Well, you can blame our becoming storytellers about big rig drivers on our youngest (at the time) grandchild—Finn, who was 4 or 5. We’d given him a toy big rig and he was on the floor, pushing the truck, making it appear as if someone was driving it. Suddenly, he held up his hand, holding an imaginary CB and began talking to other truckers who might be up ahead on the imaginary highway, saying: “Breaker…breaker..19…Any smokies up ahead, on the superslab?”
He was asking if any “smokies” (police) were on the “superslab” (highway) which suggests his trucker might have been going a tad faster than he was supposed to.
Hearing him told me that my youngest grandchild had listened to the stories I’d told him of Grandpa’s truck-driving years and he’d even memorized some of the special language truckers use when talking to each other.
In that moment, I decided to write my husband’s more remarkable adventures: being caught on an ice-slicked Maine steep incline with another big rig hurtling down at him, one whose trailer had swung sideways, threatening to take out Grandpa’s big rig…and Grandpa. Or the time Grandpa felt Jesus was his co-pilot, when he miraculously awoke to find his big rig had taken an exit, crossed through a busy intersection and climbed an entrance ramp, all, safely, and before he knew what happened. Then there was the time he was caught up in the Woodstock craziness, when approximately 400,000 converged on a dairy farm in upstate New York, to hear their favorite singers. He was stuck there for 3 days, unable to move, due to traffic congestion. What’d he do to pass the time? Helped another trucker buddy give away his cargo of watermelons, in a Biblical loaves and fishes kind of way.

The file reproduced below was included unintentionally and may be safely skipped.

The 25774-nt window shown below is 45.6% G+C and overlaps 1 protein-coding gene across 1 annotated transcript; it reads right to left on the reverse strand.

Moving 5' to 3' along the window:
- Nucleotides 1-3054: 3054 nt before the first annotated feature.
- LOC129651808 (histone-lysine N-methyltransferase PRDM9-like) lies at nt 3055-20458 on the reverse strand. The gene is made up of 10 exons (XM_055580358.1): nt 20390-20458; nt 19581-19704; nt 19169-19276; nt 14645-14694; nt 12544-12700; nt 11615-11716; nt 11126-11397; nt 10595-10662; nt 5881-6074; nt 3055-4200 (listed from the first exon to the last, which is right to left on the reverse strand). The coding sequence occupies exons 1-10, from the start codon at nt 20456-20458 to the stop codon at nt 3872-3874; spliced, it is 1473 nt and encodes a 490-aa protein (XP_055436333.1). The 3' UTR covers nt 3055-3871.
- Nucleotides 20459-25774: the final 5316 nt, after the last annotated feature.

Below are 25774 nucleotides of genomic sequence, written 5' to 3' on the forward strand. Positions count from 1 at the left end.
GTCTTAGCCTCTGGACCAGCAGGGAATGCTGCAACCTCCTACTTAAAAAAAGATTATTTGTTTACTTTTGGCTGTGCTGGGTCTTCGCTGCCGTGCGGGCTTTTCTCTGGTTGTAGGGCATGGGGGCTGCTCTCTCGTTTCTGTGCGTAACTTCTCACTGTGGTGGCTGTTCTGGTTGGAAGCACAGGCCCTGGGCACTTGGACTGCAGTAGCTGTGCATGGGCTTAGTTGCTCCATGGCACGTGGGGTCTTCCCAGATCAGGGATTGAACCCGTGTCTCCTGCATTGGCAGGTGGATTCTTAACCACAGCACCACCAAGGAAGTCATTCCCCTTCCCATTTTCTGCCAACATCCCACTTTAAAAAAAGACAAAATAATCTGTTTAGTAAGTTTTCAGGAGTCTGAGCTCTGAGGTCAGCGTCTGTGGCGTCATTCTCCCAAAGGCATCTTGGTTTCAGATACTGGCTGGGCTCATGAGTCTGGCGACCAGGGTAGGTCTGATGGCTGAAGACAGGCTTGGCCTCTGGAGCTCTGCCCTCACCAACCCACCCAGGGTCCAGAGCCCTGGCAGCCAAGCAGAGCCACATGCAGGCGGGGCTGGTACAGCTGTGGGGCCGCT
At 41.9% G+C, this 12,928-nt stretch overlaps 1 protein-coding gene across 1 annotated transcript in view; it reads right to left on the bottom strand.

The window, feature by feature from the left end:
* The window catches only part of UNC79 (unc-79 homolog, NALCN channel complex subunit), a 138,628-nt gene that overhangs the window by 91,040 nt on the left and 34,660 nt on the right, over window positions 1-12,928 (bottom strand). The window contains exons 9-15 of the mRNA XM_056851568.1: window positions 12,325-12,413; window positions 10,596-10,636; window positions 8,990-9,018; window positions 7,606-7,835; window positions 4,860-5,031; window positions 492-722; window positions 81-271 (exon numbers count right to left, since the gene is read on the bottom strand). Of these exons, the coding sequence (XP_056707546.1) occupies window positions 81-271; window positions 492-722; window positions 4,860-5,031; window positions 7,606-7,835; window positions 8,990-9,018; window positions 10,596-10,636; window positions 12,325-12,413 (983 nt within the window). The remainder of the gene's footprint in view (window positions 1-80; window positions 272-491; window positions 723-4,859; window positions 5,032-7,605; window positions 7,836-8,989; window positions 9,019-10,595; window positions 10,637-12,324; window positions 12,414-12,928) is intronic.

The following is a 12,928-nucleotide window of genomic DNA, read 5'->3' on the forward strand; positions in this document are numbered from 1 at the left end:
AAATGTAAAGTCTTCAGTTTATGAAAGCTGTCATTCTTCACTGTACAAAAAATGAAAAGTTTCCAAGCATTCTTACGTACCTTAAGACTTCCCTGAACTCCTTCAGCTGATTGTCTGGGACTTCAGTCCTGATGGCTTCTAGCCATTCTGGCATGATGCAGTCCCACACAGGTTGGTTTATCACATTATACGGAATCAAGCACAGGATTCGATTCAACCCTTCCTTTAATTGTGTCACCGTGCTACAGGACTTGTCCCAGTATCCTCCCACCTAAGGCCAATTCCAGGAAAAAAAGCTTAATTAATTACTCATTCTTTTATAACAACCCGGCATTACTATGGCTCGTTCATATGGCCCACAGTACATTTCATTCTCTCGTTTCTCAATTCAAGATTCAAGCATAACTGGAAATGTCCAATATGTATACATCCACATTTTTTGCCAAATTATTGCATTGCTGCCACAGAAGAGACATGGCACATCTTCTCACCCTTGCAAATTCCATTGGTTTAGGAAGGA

Or the West Virginia story, when he climbed a mountain road in coal mining territory, a road that got increasingly more narrow. He had to think fast that time, to enable a unique delivery.
In our stories, I’ve written about truckers’ passion for their trucks…how they pretty them up, give them names, etc.
I allow Grandpa’s readers to see the vast country of America through the eyes of a long-haul trucker who traveled every single state, but one (do you know which one state you can’t drive a big rig to?), in his big rig. Geography figures big in our stories.
Each story has a moral or lesson that’s important for little ones, one borne out by our trucker’s experience. We weave together nature (ice storms, hurricanes), historical events, geography (no GPS here!).
Finally, Grandpa is a patriot; he loves America; he even served many years in the Navy and Army National Guard, protecting our land, while still trucking. He used his considerable trucking skills in other lands, too, building airports, schools, hospitals, because a trucker is never “just a trucker.”
So, we invite you and your little ones to begin the journey with 2 of our first Grandpa and the Truck stories (Book 1 and 2). They’re on the Amazon website, along with reviews.
“Breaker…breaker…1-9. Come along on our journey through America.”